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Could ecocide become the fifth crime against peace in the Rome Statute?

By Tjitske Lingsma.

“The rainforest is our supermarket, our hospital, pharmacy, our school, and it is where we pray,” says Humberto Piaguaje, chief of Ecuador’s Secoya indigenous group, speaking at a Hague Talks discussion timed to coincide with the annual state parties meeting of the International Criminal Court (ICC). In stark contrast with the audience in The Hague, he wears a white tunic, overlaid by long, colourful beads crossing at the waist, and a red and yellow headdress. The Secoya see themselves as part of their habitat, the Amazon rainforest, where each earthly element has a living spirit identity. “The trees are our siblings,” the chief explains. “That’s why we feel so hurt when someone comes and destroys our land.”

A group of 30,000 Ecuadorian indigenous people and farmers have been taking various cases to courts over what they claim is destruction of their environment and way of life. They now seek to convince The Hague court to revise its founding Rome Statute to have jurisdiction over their grievances, summed up as ecocide. Piaguaje says his people began suffering from “ecocide” – crimes against the environment – when in 1964 petroleum company Texaco started drilling for oil on their homeland. Trees were cut, and oil spills and toxic waste dumps polluted the land, groundwater, rivers and streams, destroying the livelihood of several indigenous tribes, claims the chief. Texaco (acquired by Chevron in 2001) left Ecuador in 1992, but campaigners say damage and contamination are continuing to cause harm because the mess has not been cleaned and crude oil is bubbling from the ground.

Several lawsuits were filed, according to Pablo Fajardo Mendoza, the acclaimed Ecuadorian lawyer representing 6,000 indigenous people, including the Secoya, and 25,000 farmers in Ecuador. In 2011, Ecuadorian courts ruled that Texaco/Chevron should pay clean-up costs and reparations amounting to 18 billion dollars (17 million euros) – later reduced to 9.5 billion dollars. But the oil giant filed a complaint with a US court, which ruled the Ecuadorian case against the company “fraudulent”. So far, Chevron has paid no reparations. “The justice system doesn’t protect people and nature, but protects the corporations that are cruising around in impunity,” Fajardo says during the Hague Talks discussion.

A new crime?

In October 2014, Fajardo sent details of his clients’ complaints to the ICC. Six months later, he received a standard letter from the Office of the Prosecutor saying that the “allegations appear to fall outside the jurisdiction of the court”. The ICC can prosecute genocide, crimes against humanity and war crimes (and – potentially, if ICC member states agree – aggression), but not ecocide. The Rome Statute’s only reference to it comes under war crimes, in article 8(2)(b)(iv): “widespread, long-term and severe damage to the natural environment”. Ecocide might sound new, but the concept has been around since the 1970s. The Human Rights Consortium at the University of London published a 2012 research paper detailing how “ecocide” was present early on in the negotiations that led to establishing the ICC though its scope was drastically narrowed. “The idea was very much alive in the Nineties when the Rome Statute was debated,” says Michael Baumgartner of Greenpeace Switzerland. “In fact, ecocide was already accepted as the fifth crime against peace. There was a majority in favour to include it. But a minority of four countries killed it off. Now we are reintroducing it.”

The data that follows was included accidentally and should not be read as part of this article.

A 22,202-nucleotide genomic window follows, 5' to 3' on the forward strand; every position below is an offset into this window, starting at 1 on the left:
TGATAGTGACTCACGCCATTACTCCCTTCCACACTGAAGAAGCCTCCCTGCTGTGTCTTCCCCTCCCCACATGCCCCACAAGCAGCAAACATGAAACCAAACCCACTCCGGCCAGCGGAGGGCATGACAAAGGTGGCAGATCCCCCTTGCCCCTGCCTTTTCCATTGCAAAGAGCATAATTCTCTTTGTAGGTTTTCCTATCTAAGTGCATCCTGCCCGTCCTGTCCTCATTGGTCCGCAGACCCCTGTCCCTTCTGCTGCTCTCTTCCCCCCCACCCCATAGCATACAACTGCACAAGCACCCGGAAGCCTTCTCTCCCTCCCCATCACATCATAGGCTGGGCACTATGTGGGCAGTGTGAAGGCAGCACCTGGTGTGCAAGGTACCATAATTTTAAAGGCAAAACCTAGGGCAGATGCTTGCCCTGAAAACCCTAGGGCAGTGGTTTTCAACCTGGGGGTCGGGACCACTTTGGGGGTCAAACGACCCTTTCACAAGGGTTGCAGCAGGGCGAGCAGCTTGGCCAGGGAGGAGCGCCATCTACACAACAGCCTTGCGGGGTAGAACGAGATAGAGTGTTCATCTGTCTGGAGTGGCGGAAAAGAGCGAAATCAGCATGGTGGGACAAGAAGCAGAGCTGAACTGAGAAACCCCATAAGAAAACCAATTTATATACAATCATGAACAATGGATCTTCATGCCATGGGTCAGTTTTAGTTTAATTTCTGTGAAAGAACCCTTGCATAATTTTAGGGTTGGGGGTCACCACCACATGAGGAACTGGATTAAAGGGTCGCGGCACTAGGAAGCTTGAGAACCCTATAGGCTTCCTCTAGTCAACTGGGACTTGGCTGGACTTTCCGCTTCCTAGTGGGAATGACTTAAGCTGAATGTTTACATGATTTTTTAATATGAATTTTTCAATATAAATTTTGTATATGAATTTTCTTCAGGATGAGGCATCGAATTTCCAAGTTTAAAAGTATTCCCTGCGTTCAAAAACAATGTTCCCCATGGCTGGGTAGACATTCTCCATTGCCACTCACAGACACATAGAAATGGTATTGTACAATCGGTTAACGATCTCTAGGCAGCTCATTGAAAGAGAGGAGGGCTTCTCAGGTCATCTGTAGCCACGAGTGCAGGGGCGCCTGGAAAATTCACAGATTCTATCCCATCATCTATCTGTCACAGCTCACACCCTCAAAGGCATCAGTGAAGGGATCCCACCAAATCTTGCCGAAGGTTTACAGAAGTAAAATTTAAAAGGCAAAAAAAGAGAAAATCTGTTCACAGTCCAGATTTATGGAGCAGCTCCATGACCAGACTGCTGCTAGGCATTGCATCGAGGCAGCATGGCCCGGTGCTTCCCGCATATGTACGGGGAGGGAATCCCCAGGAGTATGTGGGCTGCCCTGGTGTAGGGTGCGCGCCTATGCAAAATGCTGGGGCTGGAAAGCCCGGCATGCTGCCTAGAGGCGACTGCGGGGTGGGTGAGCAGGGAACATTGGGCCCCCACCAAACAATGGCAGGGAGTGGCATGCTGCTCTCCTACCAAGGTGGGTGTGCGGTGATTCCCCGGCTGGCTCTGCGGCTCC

A sign of the attempted reintroduction came in November at a first-ever ecocide side event, which was organized by Greenpeace, during the ICC members meeting. Baumgartner says that judges and NGOs he met were “sympathetic” to the idea of giving the court jurisdiction over environmental crimes. Some campaigners, it seems, relish the prospect of putting individuals on trial at the ICC – if found guilty, they can be imprisoned and forced to personally pay reparations to victims. The impact of such cases would be different, unlike the system of fines paid by multinationals for environmental damage, says Baumgartner. “It will have a huge impact if the ICC will be able to prosecute a CEO who signed off on policies that led to ecocide,” he explains. “Indeed, people are getting worried. I met a high official working for a multinational who said that he did not want his children to have a criminal father.”

No appetite among states?

Writing in ecocide as the fifth crime against peace in the Rome Statute would not be easy. The ICC is facing financial constraints [IJT-172] and is lately under heavy pressure from states that are unhappy with the court’s singular prosecution of Africans. Plus, sceptics abound. “Protecting the environment is extremely important,” says Lyal S. Sunga, head of the Rule of Law program of The Hague Institute for Global Justice, but “there is not a lot of appetite among countries to amend the Rome Statute, and I haven’t seen sufficient evidence to support a new crime of ecocide.” One hurdle is that for environmental damage to be a crime under ICC jurisdiction, “criminal intent” must be proven. Sunga also asks “why ecological harm should take precedence over more established crimes such as drug trafficking, human trafficking, terrorism or use of nuclear weapons” – all of which are also not included in the Rome Statute, but are considered priority points by many member states. “I am not very convinced,” Sunga concludes. But as for Secoya chief Piaguaje, he plans to persist. “We will continue to look for reparations for our people and for our future. We will continue to look for justice,” he says.

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